I started working in education ten years ago in Texas, as a contract tutor for public schools in danger of closing due to consecutively failing state standardized testing. My other job was being a teacher assistant in a more affluent part of Houston. Even at an early age, you can see the disparity of America’s education system. Underprivileged children are left to their own devices instead of being exposed to a literacy-rich environment, while more affluent parents have the resources to give their kids head starts to facilitate success in school.
After a decade of teaching and constantly witnessing the differences between children of opportunity versus those who must raise themselves, I realize a teacher can work wonders. But it’s also about the world outside of school, where teachers don’t exist. Out in the “real world,” many teachable moments arise. Anyone can be a teacher, anyone can be a parent.
Education is not something that happens exclusively in school, and it’s not up to the teacher alone. We need an all-hands-on-deck approach. Here’s how it can be done.
TURN OFF THE TV, GET LIT-RICH
A literacy-rich environment is a place specially designed to expose children to words and print as much as possible. Lit-rich places are supposed to be inviting and comfortable. Think of a playroom where everything is labeled, maybe in two to three languages, and there are word games, sight word flashcards, Dr. Seuss and I Can Read books everywhere.
Consider decreasing or limiting television time. Studies have shown links between increased TV time and developmental delays. Young people, even babies, need to be talked to. Not baby talk either, I’m talking about having whole conversations. They need to hear and see how people talk in order to mimic and develop language and literacy skills. Kids from families that have the TV on a lot spend less time reading and being read to, and are less likely to be able to read. This may also lead to attention problems and puts them at an academic disadvantage even before they reach school age.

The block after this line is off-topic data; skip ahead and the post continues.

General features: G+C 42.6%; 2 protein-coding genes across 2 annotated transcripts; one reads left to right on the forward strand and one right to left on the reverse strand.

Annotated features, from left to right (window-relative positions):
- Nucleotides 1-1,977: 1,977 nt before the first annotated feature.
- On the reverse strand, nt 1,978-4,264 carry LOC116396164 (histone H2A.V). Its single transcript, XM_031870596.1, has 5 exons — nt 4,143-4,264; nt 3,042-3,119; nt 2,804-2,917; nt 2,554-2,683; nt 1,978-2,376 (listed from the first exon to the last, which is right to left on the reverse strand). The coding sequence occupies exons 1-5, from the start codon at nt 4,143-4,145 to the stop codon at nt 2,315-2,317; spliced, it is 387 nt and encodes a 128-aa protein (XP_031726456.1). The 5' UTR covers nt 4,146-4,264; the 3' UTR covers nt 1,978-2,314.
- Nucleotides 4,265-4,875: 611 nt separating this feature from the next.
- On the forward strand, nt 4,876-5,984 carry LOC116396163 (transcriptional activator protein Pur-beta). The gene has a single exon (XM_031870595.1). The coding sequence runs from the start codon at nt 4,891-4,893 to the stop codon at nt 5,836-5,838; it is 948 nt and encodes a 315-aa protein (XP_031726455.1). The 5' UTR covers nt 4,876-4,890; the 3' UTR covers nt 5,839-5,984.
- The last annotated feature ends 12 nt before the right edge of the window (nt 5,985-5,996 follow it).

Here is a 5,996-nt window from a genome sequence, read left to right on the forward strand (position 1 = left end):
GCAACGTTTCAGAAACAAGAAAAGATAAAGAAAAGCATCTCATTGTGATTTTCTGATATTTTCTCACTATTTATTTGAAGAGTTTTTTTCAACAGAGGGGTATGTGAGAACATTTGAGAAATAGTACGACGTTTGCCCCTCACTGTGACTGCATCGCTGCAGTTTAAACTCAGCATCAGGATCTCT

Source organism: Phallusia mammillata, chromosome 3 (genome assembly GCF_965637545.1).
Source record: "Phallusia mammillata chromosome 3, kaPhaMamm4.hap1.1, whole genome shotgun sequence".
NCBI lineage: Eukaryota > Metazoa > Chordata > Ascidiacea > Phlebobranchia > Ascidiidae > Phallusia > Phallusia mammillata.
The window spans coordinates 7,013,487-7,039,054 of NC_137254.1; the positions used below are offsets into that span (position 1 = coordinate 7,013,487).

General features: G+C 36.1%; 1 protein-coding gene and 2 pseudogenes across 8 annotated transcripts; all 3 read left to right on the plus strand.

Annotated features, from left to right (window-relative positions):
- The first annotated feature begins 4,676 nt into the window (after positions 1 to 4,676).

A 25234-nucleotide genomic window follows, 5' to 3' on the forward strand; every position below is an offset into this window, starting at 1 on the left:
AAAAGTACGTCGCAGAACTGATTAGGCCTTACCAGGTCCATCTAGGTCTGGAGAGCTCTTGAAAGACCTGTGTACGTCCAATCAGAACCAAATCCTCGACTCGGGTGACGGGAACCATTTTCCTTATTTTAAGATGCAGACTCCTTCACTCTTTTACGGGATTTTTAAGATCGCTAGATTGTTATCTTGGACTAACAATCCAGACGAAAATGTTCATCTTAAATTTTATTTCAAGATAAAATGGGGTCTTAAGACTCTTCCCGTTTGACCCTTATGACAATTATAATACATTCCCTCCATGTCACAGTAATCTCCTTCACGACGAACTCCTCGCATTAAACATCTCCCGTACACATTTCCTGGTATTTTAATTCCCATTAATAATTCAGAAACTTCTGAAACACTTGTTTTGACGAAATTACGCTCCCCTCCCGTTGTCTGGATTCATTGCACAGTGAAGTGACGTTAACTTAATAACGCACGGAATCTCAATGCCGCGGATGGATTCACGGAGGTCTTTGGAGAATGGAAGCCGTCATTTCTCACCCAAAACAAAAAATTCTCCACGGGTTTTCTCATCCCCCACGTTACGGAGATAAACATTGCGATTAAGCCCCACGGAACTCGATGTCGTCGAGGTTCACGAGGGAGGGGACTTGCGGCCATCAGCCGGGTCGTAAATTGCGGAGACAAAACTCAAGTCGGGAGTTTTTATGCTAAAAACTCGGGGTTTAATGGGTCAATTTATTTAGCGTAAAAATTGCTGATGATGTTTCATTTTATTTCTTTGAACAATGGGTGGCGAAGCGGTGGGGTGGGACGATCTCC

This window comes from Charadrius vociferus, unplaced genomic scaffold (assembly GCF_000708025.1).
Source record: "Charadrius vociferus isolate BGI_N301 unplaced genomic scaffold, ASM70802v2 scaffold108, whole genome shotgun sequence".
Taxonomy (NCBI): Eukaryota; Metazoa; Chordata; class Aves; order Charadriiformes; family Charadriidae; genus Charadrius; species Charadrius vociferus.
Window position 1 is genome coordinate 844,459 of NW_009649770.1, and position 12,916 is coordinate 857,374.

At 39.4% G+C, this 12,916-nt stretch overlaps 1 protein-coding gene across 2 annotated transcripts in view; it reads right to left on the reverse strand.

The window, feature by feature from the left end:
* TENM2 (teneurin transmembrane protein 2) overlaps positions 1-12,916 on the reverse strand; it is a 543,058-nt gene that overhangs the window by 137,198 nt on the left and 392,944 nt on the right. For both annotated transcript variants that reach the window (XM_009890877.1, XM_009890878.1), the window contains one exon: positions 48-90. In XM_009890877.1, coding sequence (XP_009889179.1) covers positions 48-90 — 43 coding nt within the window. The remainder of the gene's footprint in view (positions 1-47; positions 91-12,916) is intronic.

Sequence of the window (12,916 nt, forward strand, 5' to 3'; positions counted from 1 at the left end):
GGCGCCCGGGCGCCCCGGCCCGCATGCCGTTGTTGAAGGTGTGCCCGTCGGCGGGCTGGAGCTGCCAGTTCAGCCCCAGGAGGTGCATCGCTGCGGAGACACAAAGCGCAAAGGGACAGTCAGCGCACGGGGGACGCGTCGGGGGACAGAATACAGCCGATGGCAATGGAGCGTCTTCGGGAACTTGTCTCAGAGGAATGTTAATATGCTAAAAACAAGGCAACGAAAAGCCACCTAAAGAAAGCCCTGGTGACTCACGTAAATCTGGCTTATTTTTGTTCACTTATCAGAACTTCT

A television in the background could distract babies from play. Playtime is a crucial developmental activity for young people. It develops self-sufficiency, imagination, creativity, curiosity, and contributes to social, cognitive, physical, and emotional well-being.
I’m not saying TV is evil, but everything in moderation. In addition to decreasing passive screen time, incorporate words and language throughout your home to help your child. Here are a few ideas:
KEEP AN ASSORTMENT OF PRINT VISIBLE & ACCESSIBLE
For children to develop a love for literacy, they should be surrounded by all kinds of text to read and explore. Have it everywhere in various forms, such as (but not limited to): books, comic books, zines, calendars, menus, everyone’s chores on a chart, schedules, alphabet toys, signs, labels on everything, lists of things to do, notes to self, notes to each other on the fridge, a dry erase board with various reminders, coupons, birthday cards, postcards, magazines, newspapers, flashcards, etc.
READ IN ALL GENRES AND SUBJECTS
It is important to expand a child’s reading repertoire to all subjects because it increases their vocabulary and understanding of the world. While it would be impossible to list why every genre of writing is important, I will say poetry is of particular importance to young people, because the lyricism and rhyme increases a child’s reading fluency, phonics skills, and ear for language. Moreover, nonfiction should be explicitly explored because it has unique text features such as captions, diagrams, maps, and charts that some children may need help understanding.
KEEP A VARIETY OF WRITING TOOLS AVAILABLE
In a literacy-rich environment, words are not only everywhere in various forms, but also easy to reproduce. Of course, we must consider safety, so no sharp pencils or crayons near the crib. However, having pencils, markers, crayons, sponge letters, letter stamps, paper, easels, and letter stencils around gives young people a chance to write and have fun with words.
Used responsibly with adult supervision, technology can be a good way to practice phonics and reading skills. In my sessions, I like to use an iPad app called Bitsboard to make flash cards. The app also has different word association games to improve overall literacy. I also use Read on Sight, a game where words are presented and read, then scrambled, challenging the child to put the words in order. In addition to apps, there’s also a wealth of educational websites out there. In my practice I use two membership-based sites: ixl.com, which is a website where kids can practice specific skills across subjects from grades K-12, and razkids.com, which is an online library of leveled reading material across all subjects and genres for all skill levels, from beginning reader all the way to high school. They even provide ways to track progress, a great motivator for young readers.